5 of the most iconic queer heroes from history who deserve their own statues immediately
As Britain continues to debate its catalogue of statues depicting white cis straight men, here are five queer heroes we’d like to see in bronze.
Oxford University’s Oriel College announced Wednesday (June 17) that it will remove a controversial statue of Cecil Rhodes, who helped colonise large swathes of Africa.
It comes after a statue of slave trader Edward Colston was toppled by anti-racism protesters in Bristol on June 7, a move which has sparked a nationwide conversation about statues commemorating figures complicit in the oppression of Black people.
Despite many Black Lives Matter supporters insisting that the removal of racist statues is far from a priority in the face of ongoing police brutality and entrenched inequalities, the debate continues to rage.
Prime minister Boris Johnson (who famously referred to Black Africans as “piccanninies” with “watermelon smiles” in 2012) waded in with a blustering column defending a bronze of his personal hero, Winston Churchill.
He said that statues like that of the wartime PM — recently defaced to read “Churchill was a racist” — “teach us about our past”.
Despite his efforts, it seems likely that plinths up and down the nation will soon find themselves empty. Meaning there might finally be space for Britain to celebrate its LGBT+ history.
Here, we’ve chosen five queer icons from British history, spanning the worlds of politics, sport, science, the military and the arts.
1. Sophia Jex-Blake.
Born in Sussex in January 1840, Sophia Jex-Blake was the first practising female doctor in Scotland, and one of the first in the UK.
Having fought her parents for her schooling, Jex-Blake was blocked from attending university. So, she went to the US where she learned more about women’s education. After returning to the UK after the death of her father, she and six other women successfully lobbied Edinburgh University to admit them – though they refused to let her graduate at the end of her studies.
Jex-Blake eventually qualified as a doctor in Switzerland and enjoyed a lengthy career in medicine, was involved in the founding of two medical schools for women. At one of these she met her partner Dr Margaret Todd, who she lived with until her death in 1912.
2. Claude McKay.
Born in 1889, in colonial-era Jamaica, Claude McKay was a writer and poet who became Britain’s first Black newspaper reporter in 1919.
A committed socialist, he was invited by Sylvia Pankhurst to write for her Workers’ Dreadnought. Among his most notable works was an impassioned response to a racist article that had appeared in The Daily Herald – a precursor to The Sun – and a poem entitled “If We Must Die” which called for Black people to resist racism and white supremacy, written during the Harlem Renaissance.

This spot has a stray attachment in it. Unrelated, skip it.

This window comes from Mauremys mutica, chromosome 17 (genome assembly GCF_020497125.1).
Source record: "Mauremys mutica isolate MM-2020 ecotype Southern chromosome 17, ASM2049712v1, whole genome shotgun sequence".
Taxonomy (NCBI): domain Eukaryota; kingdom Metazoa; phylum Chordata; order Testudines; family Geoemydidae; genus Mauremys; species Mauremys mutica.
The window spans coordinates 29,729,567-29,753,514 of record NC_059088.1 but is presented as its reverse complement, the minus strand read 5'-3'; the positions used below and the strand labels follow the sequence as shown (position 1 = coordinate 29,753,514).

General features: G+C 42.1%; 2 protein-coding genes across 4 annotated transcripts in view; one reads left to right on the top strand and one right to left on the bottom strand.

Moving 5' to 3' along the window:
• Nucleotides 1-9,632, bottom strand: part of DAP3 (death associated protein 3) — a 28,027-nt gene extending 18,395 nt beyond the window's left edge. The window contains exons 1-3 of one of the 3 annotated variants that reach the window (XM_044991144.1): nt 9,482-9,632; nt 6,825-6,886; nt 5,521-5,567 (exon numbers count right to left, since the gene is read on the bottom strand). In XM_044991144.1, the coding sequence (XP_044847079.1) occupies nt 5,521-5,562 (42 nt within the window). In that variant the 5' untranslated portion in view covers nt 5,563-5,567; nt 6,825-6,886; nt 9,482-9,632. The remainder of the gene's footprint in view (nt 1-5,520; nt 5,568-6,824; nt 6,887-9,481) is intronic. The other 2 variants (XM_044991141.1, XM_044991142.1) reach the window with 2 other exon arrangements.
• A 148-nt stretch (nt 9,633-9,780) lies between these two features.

Though he never came out, it is thought McKay had relationships with men and women, and many of his poems carry queer subtext.
3. Roberta Cowell.
Roberta Cowell was a hero of the Second World War: a racing driver turned Spitfire pilot who survived being imprisoned in a Nazi camp.
After the war, Cowell – born in Croydon in April 1918 – returned to the race track. In private, she was grappling with her gender identity, and towards the end the 1940s came out as a trans woman. She later became the first person in the UK to undergo gender-affirming surgery which enabled her to change the gender marker on her birth certificate.
In 1954 she shared her story with the public and became a sensation. Her later years were marred by discrimination, and Cowell herself made disparaging remarks about other trans people – asserting that she was intersex, which set her apart from others. Despite this, there’s no denying she was a pioneer.
4. Justin Fashanu.
Justin Fashanu had the double honour of being both the world’s first £1 million Black footballer and Britain’s first openly gay footballer.
Born in Hackney, London in 1961, Fashanu and his brother John grew up with white foster parents in Norfolk, where they were the only Black kids in town and would be beaten by racists.
By the end of his teenage years Fashanu was signed to Norwich City, and went on to enjoy a dazzling early career. But his sexuality caused tensions behind closed doors, curtailing what should have been a lengthy run at the top level of the sport.
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He came out as gay in 1990, effectively ending his career. Eight years later he died by suicide, having suffered homophobic bullying and tabloid harassment. He remains the only major British male footballer to have come out.
5. Maureen Colquhoun.
In 1974 Maureen Colquhoun was elected to the House of Commons. An economist and proud feminist, she emerged as a leading voice for women’s rights, challenging misogyny and discriminatory practices which prevented women from having an active participation in public life.
In 1976 it became public knowledge that Colquhoun was in a relationship with Barbara ‘Babs’ Todd, publisher of the lesbian magazine Sappho. This made Colquhoun Britain’s first out lesbian MP – but the following year she was deselected, a result local party officials denied had anything to do with her sexuality, to the suspicions of many.
After appeal she remained on as MP, until she lost her seat in the 1979 election. Before leaving parliament, she introduced a bill designed to protect sex workers, bringing 50 female workers in to the committee room for its first reading. She continued to work in politics until 2015, and remained with Todd until February 2020, when Todd passed away.